Imagine we have five investors. It is possible that they need the same ten pieces of information. If we have a thousand investors they are likely to have less in common, perhaps they all need the same five of these ten pieces of information but after that it breaks down. Some even want different information.
What happens if there are 500,000 investors? And remember, this is not just our current investors. It is all the potential investors as well. One billion? The population of the world? As the number goes up then so does the possibility that there are increasingly diverse information requirements.
It is just not possible that every individual will have the same information needs. Perhaps there are subgroups where there is more commonality. Perhaps grouping by gender, class or race would reveal different views of what matters but share similar views within the group. And yes, these may be social constructs, but they are constructed by those with power for themselves and for those without power. And then what matters to those without power can be conveniently ignored.
Some generalisation is inevitable. And this is why financial accounting standards focus on the information needs of the maximum number of people who share the same, or at least a very similar, view of what matters. This could even be a low proportion of the total but nonetheless accounting has to generalise around a standard investor and has generalised around one that only wants information that relates to the business’ ability to generate financial returns.
Financial accounting standards focus on the information needs of the maximum number of people who share the same, or at least a very similar, view of what matters
As I have argued in earlier articles in this series, this is a bad starting point. We do need to generalise, but we should generalise around someone who is interested in the consequences of the investment for other people as well as their financial returns. What we might call a normal person, a rational person perhaps. The investor who is only interested in personal financial returns, and therefore doesn’t care about the consequences to others, and often makes short-term decisions which may have negative consequences for the investor meets all the requirements of the definition of a sociopath.
It is worth remembering that accounting was developed during a period of European expansion, exploration, invasion and exploitation which explains the root of this madness. Take for example a different topic: fine art. We are slowly getting around to realising that it was men that had access to opportunities, for example to be artists. They were supported by their fathers, had work commissioned by men, or later hung their art in galleries owned by men, were subject to art criticism by men. And that this might, perhaps, account for why women artists were fewer in number and had much less chance of being recognised. I suspect though that we are not about to read a new publication on ‘Forgotten women of imperialism’. While we are slowly addressing the issues of access and recognition to fine art, we have yet to address the issues around the design of financial accounting. We’d do it differently if we were starting from scratch.
But let’s, as usual, start with the current state of affairs. Directors produce accounts, following the requirements of national legislation, generally to comply with international financial reporting standards, providing information that is material to investors in deciding whether or not to provide resources in the expectation of financial returns. Inevitably this requires a judgement. Just what information would influence the decision, especially when we are considering things where we are not 100% sure they exist, or that exist or may not happen, or may happen in the future, or where the consequences are hard to predict and measure. All this means making judgements. Judgements about the risk of leaving something out that would influence a decision and the risk of including something that may influence decisions but shouldn’t. This is especially hard where there is a conflict of interest, where managers may be tempted to present a more positive position than is really the case. Even without this conflict, human psychology has shown us that we are born optimists and hopeless at assessing risk.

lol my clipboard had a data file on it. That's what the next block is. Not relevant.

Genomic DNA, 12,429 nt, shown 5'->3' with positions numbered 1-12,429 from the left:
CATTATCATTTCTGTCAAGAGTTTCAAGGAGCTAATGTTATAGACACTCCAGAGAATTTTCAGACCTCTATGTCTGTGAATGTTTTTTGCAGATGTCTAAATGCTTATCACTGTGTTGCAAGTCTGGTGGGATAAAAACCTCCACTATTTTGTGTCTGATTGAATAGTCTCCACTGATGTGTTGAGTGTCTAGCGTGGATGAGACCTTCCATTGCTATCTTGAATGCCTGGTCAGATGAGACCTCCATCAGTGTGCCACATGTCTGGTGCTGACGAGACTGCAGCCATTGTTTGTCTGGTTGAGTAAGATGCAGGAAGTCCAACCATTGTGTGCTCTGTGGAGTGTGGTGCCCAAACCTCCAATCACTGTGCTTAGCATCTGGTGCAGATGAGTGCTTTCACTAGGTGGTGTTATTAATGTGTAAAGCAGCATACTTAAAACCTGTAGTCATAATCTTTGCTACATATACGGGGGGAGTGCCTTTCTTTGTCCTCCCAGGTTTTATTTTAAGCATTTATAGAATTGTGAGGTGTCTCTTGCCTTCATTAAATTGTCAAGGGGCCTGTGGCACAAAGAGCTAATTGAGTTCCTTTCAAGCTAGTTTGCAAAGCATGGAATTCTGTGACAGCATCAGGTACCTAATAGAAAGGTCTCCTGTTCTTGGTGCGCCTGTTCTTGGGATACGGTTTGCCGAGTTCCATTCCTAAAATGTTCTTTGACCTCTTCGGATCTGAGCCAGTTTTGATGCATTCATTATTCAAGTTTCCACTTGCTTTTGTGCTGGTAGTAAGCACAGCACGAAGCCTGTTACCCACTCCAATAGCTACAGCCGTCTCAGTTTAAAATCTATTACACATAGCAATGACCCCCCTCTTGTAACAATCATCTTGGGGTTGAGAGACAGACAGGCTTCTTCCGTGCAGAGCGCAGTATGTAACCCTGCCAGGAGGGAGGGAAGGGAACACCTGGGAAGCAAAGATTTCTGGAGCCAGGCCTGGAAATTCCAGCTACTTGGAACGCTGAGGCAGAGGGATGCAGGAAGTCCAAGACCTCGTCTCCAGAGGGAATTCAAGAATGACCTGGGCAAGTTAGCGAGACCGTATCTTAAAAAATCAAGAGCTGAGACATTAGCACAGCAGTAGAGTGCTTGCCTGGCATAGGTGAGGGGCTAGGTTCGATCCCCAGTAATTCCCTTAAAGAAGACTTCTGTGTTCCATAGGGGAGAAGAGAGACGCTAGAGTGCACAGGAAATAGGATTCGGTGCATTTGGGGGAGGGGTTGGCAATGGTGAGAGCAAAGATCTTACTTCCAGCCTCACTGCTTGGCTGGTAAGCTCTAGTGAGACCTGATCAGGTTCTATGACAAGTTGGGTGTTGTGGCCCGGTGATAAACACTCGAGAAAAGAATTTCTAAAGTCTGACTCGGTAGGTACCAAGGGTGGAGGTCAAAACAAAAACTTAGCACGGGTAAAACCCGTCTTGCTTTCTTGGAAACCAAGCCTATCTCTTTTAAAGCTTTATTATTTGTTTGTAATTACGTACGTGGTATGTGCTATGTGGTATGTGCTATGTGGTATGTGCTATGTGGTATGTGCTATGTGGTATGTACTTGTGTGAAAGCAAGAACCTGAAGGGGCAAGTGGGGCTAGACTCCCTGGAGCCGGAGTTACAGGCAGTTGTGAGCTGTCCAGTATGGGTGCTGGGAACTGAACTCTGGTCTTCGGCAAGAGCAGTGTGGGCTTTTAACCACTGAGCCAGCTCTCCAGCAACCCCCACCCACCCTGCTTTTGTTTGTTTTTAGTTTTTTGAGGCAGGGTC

Don’t worry though. The knights to the rescue are the auditors, boldly stepping to act in the interests of the investors, or at least the generalised investor, and audit the information to make sure, yes that it is accurate, but more importantly that it is free of material misstatement, that it includes all the information that matters to the decision to provide resources in the expectation of financial returns.
Of course, this process isn’t going to be perfect. Audit also requires judgements about the risks that the information is not free from material misstatement and has to assess what is an acceptable level of risk that the audit gets it wrong. It is not designed to be perfect. It is designed to reduce risk to an inevitably unmeasurable but nonetheless reasonable level. The must-read auditing standard (and yes there are standards for auditing as well as for accounting) is ISA 315 Identifying and assessing the risks of material misstatement. Go on, you know you can’t resist clicking through. And the auditor can disagree with the directors and ask for changes to the accounts. If these changes are not made, the accounts can be qualified to show that the auditor does not agree. And no one wants their accounts qualified if they want to keep their investors on side.